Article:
Denard Robinson Drafted in 5th Round by Jacksonville Jaguars
The Jacksonville Jaguars made Robinson their fifth-round draft pick on Saturday, taking the one-time quarterback from Michigan with the No. 135 pick.
Bruce Feldman of CBS Sports sums things up in this tweet:
Jags take #Michigan WR/RB/KR Denard Robinson. Speed. Playmaker. Tough guy. Team guy. Good pick here.— Bruce Feldman (@BFeldmanCBS) April 27, 2013
Although many expect Robinson to make the switch from QB to wide receiver, it's worth noting that Jacksonville announced him as a running back when the pick was made—a fact noted by NFL.com's Ian Rapoport on Twitter and various announcers broadcasting the event:
As the pick was announced on-screen, the cameras were on Robinson in his home with family. Bleacher Report's Twitter account had the picture of his face when Jags management made the call:
The Jaguars select Michigan's Denard Robinson with the 135th overall pick. twitter.com/BleacherReport…— Bleacher Report (@BleacherReport) April 27, 2013
A four-year player under Rich Rodriguez and Brady Hoke at Michigan, Robinson broke onto the scene as a Heisman candidate at the start of his sophomore season. He captivated us all with his read-option ability under center and runs that made the fastest players in college football look slow—all while never tying his shoes.
Three years as the starting QB for the Wolverines proved two things—Robinson could break a run for a touchdown at any time, and he was not the kind of pocket-passer you wanted to build a team around at the next level.
While "Shoelace" did finish his college career with over 6,200 yards passing, 49 passing touchdowns and a 57.2 percent completion percentage, most of his damage came on the ground, where he ran for 4,495 yards and 42 touchdowns during his time in Ann Arbor.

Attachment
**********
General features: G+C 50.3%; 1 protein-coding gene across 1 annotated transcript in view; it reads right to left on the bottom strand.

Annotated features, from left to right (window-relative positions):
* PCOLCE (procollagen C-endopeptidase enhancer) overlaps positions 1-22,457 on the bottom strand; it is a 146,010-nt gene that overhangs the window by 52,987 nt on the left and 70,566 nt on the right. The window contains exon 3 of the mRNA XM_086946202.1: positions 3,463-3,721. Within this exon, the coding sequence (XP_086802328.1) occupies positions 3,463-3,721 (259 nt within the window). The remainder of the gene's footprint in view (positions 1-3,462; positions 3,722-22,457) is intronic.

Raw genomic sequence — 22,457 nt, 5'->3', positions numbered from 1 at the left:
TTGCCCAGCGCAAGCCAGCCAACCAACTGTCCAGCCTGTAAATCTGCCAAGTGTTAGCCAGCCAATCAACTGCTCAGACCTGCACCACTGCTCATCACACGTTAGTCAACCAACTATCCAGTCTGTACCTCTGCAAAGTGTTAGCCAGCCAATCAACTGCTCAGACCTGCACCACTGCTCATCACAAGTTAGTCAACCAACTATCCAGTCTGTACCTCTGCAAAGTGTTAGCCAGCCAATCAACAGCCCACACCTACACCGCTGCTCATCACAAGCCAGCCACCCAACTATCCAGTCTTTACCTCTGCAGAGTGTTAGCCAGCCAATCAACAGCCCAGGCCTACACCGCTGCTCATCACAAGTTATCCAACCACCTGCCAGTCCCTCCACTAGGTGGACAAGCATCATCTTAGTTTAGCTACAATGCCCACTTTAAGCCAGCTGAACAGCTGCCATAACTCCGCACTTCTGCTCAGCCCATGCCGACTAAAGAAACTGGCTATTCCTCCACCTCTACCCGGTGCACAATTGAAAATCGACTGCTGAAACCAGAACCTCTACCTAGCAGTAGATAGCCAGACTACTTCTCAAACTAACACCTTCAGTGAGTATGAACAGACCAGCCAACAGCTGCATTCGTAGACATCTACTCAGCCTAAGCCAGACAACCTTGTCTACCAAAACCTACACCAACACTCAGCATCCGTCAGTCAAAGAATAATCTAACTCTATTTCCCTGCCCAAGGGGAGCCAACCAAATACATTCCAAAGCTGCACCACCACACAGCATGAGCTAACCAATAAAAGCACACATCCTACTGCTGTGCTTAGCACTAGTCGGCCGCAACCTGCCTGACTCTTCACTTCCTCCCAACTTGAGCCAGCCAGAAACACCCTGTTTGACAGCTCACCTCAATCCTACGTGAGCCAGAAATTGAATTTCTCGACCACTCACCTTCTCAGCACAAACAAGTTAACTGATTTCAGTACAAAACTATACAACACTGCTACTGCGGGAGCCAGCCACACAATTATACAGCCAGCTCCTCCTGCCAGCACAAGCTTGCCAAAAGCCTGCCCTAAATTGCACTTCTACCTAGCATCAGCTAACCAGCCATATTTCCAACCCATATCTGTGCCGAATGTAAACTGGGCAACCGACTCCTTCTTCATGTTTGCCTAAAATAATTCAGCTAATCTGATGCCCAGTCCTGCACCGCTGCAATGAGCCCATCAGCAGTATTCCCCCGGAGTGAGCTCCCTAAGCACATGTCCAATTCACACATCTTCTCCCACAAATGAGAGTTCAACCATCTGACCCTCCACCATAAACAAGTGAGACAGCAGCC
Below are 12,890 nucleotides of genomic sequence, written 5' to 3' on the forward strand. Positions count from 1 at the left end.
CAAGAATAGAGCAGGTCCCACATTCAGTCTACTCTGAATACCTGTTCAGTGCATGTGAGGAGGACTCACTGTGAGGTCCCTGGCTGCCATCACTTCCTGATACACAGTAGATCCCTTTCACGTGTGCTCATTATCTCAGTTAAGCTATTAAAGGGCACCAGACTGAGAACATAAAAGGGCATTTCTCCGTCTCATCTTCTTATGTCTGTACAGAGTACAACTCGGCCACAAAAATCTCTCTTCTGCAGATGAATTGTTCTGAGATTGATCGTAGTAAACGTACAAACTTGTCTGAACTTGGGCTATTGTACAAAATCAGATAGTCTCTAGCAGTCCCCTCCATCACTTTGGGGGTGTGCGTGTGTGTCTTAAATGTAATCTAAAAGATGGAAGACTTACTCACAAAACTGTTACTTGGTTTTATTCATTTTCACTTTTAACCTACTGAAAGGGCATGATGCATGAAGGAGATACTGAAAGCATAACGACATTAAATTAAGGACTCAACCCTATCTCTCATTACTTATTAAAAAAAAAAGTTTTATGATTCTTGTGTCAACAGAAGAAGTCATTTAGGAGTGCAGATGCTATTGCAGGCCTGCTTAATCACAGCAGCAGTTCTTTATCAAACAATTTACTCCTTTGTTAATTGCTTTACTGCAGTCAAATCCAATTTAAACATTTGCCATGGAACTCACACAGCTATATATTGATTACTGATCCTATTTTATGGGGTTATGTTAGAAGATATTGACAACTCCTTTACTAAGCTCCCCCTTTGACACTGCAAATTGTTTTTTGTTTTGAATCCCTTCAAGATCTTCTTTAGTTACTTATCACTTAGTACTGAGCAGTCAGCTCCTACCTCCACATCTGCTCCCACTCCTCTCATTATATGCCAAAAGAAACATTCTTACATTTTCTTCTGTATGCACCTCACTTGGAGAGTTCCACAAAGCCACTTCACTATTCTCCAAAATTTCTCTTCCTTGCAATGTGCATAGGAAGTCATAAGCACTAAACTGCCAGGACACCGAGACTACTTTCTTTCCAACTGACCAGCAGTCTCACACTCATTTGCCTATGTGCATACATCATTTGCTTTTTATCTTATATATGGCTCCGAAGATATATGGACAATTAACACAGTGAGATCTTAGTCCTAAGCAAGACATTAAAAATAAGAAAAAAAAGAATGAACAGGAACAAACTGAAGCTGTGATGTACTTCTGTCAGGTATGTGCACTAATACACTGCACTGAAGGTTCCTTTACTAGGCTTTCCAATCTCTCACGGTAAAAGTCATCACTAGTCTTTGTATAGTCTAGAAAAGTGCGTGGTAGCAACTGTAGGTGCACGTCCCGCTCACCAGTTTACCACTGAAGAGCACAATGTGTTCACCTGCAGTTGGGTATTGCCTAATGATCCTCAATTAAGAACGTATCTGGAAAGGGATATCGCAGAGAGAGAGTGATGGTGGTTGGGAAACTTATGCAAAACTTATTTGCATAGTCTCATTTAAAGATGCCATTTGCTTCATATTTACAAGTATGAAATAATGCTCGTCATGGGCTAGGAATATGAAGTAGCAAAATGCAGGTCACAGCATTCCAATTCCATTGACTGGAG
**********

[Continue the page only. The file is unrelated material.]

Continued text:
Supplanted by Devin Gardner in the middle of the season after an injury forced him out of the lineup, Robinson's Michigan career ended the same way it will likely begin in the NFL. He won't be used as a QB unless it's one of the "Wildcat" variety, more likely to line up in different places on the line of scrimmage to force the defense to adjust to his speed.
Expect Robinson to also contribute as a special teams returner during the first part of his NFL career; special teams might be the only way Robinson makes an NFL roster.
Although it's disappointing that the young man won't have a chance to compete for a job as a QB, the reviews on his ability as a pure playmaker are undeniable. According to Notre Dame head coach Brian Kelly, Robinson is far and away the most dynamic player he has ever faced in college (h/t Daniel Wasserman):
Kelly on Denard: "The most dynamic player we played against, and it's not even close, is Denard Robinson"— Daniel Wasserman (@d_wasserman) April 27, 2013
Former college QBs like Brad Smith, Joshua Cribbs and Antwaan Randle El all come to mind when conjuring up images of successful position changes in the NFL, and those guys give Robinson hope to make the switch to WR even though he only started playing the position in the latter half of his senior season.
Where should Robinson be used to best utilize his unique skill set?
As a fifth-round pick, Robinson presents good value as a returner and some long-term potential as a slot receiver who can change the game with the ball in space. His career trajectory is just beginning, and the Jaguars believe he can make an impact on their roster as a late-round steal.
Joining a talented group of skill players that includes Justin Blackmon, Cecil Shorts and Jordan Shipley, Robinson will have his work cut out for him to make the Jacksonville roster outright after training camp. He certainly has the skills, but learning a new position after a decade of being a QB is harder for some than it is for others.
If you listen to scouts, coaches and teammates, you shouldn't bet against Shoelace making an immediate impact in Jacksonville.
Robinson joins offensive tackle Luke Joeckel, safety Jonathan Cyprien, cornerback Dwayne Gratz and WR Ace Sanders as Jacksonville's 2013 NFL draft picks.
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